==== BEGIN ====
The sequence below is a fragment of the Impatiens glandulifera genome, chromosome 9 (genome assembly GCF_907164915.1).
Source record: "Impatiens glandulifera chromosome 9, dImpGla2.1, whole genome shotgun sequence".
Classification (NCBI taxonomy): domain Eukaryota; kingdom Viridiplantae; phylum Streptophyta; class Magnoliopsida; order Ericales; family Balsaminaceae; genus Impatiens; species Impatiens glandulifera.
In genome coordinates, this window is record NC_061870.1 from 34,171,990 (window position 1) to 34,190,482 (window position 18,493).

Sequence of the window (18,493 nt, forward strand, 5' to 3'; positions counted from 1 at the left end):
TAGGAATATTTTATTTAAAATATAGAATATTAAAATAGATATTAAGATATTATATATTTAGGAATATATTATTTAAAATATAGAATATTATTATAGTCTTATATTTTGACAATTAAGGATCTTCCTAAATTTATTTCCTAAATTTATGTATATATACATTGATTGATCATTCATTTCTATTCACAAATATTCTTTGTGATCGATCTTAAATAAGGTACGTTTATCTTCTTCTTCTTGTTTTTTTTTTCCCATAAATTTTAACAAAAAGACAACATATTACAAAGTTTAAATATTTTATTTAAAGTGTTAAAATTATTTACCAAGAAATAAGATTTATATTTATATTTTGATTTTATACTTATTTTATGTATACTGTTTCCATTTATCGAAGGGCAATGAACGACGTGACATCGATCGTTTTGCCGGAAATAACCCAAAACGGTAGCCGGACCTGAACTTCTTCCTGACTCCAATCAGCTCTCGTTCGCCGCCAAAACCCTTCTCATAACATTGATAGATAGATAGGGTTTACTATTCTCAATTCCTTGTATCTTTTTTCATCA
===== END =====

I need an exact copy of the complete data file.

The sequence below is a fragment of the Impatiens glandulifera genome, chromosome 9 (genome assembly GCF_907164915.1).
Source record: "Impatiens glandulifera chromosome 9, dImpGla2.1, whole genome shotgun sequence".
Classification (NCBI taxonomy): domain Eukaryota; kingdom Viridiplantae; phylum Streptophyta; class Magnoliopsida; order Ericales; family Balsaminaceae; genus Impatiens; species Impatiens glandulifera.
In genome coordinates, this window is record NC_061870.1 from 34,171,990 (window position 1) to 34,190,482 (window position 18,493).

Sequence of the window (18,493 nt, forward strand, 5' to 3'; positions counted from 1 at the left end):
TAGGAATATTTTATTTAAAATATAGAATATTAAAATAGATATTAAGATATTATATATTTAGGAATATATTATTTAAAATATAGAATATTATTATAGTCTTATATTTTGACAATTAAGGATCTTCCTAAATTTATTTCCTAAATTTATGTATATATACATTGATTGATCATTCATTTCTATTCACAAATATTCTTTGTGATCGATCTTAAATAAGGTACGTTTATCTTCTTCTTCTTGTTTTTTTTTTCCCATAAATTTTAACAAAAAGACAACATATTACAAAGTTTAAATATTTTATTTAAAGTGTTAAAATTATTTACCAAGAAATAAGATTTATATTTATATTTTGATTTTATACTTATTTTATGTATACTGTTTCCATTTATCGAAGGGCAATGAACGACGTGACATCGATCGTTTTGCCGGAAATAACCCAAAACGGTAGCCGGACCTGAACTTCTTCCTGACTCCAATCAGCTCTCGTTCGCCGCCAAAACCCTTCTCATAACATTGATAGATAGATAGGGTTTACTATTCTCAATTCCTTGTATCTTTTTTCATCA